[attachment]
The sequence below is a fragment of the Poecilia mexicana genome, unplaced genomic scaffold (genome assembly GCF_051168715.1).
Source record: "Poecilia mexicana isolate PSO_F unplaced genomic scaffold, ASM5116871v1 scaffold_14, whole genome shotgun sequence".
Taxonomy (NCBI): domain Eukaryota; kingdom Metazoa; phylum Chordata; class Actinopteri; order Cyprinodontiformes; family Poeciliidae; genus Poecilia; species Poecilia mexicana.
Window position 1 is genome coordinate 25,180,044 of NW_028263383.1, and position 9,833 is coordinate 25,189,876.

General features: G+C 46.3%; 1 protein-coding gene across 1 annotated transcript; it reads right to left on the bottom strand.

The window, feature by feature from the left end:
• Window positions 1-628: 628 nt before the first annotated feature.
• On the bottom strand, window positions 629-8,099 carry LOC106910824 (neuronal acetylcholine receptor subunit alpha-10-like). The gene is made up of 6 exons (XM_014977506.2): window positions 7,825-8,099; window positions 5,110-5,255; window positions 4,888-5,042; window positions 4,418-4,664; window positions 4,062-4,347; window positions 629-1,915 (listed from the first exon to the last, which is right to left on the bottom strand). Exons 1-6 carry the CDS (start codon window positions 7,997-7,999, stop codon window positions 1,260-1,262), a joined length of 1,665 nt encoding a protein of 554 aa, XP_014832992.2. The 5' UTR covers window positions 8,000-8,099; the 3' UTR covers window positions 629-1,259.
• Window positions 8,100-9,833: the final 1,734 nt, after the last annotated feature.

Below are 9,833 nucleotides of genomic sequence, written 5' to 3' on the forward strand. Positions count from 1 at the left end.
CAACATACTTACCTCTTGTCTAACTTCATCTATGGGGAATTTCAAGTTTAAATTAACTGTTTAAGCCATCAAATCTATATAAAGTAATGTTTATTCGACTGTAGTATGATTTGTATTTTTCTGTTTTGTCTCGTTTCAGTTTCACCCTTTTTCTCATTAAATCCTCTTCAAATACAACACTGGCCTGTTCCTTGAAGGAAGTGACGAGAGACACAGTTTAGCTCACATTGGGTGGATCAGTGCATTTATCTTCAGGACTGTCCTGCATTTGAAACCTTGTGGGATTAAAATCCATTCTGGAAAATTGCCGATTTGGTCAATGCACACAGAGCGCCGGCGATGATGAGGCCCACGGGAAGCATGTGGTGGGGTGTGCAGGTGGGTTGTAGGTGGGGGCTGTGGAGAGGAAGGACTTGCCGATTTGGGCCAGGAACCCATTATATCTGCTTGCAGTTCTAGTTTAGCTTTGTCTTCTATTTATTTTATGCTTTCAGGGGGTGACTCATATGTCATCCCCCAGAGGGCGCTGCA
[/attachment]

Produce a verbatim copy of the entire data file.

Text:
The sequence below is a fragment of the Poecilia mexicana genome, unplaced genomic scaffold (genome assembly GCF_051168715.1).
Source record: "Poecilia mexicana isolate PSO_F unplaced genomic scaffold, ASM5116871v1 scaffold_14, whole genome shotgun sequence".
Taxonomy (NCBI): domain Eukaryota; kingdom Metazoa; phylum Chordata; class Actinopteri; order Cyprinodontiformes; family Poeciliidae; genus Poecilia; species Poecilia mexicana.
Window position 1 is genome coordinate 25,180,044 of NW_028263383.1, and position 9,833 is coordinate 25,189,876.

General features: G+C 46.3%; 1 protein-coding gene across 1 annotated transcript; it reads right to left on the bottom strand.

The window, feature by feature from the left end:
• Window positions 1-628: 628 nt before the first annotated feature.
• On the bottom strand, window positions 629-8,099 carry LOC106910824 (neuronal acetylcholine receptor subunit alpha-10-like). The gene is made up of 6 exons (XM_014977506.2): window positions 7,825-8,099; window positions 5,110-5,255; window positions 4,888-5,042; window positions 4,418-4,664; window positions 4,062-4,347; window positions 629-1,915 (listed from the first exon to the last, which is right to left on the bottom strand). Exons 1-6 carry the CDS (start codon window positions 7,997-7,999, stop codon window positions 1,260-1,262), a joined length of 1,665 nt encoding a protein of 554 aa, XP_014832992.2. The 5' UTR covers window positions 8,000-8,099; the 3' UTR covers window positions 629-1,259.
• Window positions 8,100-9,833: the final 1,734 nt, after the last annotated feature.

Below are 9,833 nucleotides of genomic sequence, written 5' to 3' on the forward strand. Positions count from 1 at the left end.
CAACATACTTACCTCTTGTCTAACTTCATCTATGGGGAATTTCAAGTTTAAATTAACTGTTTAAGCCATCAAATCTATATAAAGTAATGTTTATTCGACTGTAGTATGATTTGTATTTTTCTGTTTTGTCTCGTTTCAGTTTCACCCTTTTTCTCATTAAATCCTCTTCAAATACAACACTGGCCTGTTCCTTGAAGGAAGTGACGAGAGACACAGTTTAGCTCACATTGGGTGGATCAGTGCATTTATCTTCAGGACTGTCCTGCATTTGAAACCTTGTGGGATTAAAATCCATTCTGGAAAATTGCCGATTTGGTCAATGCACACAGAGCGCCGGCGATGATGAGGCCCACGGGAAGCATGTGGTGGGGTGTGCAGGTGGGTTGTAGGTGGGGGCTGTGGAGAGGAAGGACTTGCCGATTTGGGCCAGGAACCCATTATATCTGCTTGCAGTTCTAGTTTAGCTTTGTCTTCTATTTATTTTATGCTTTCAGGGGGTGACTCATATGTCATCCCCCAGAGGGCGCTGCA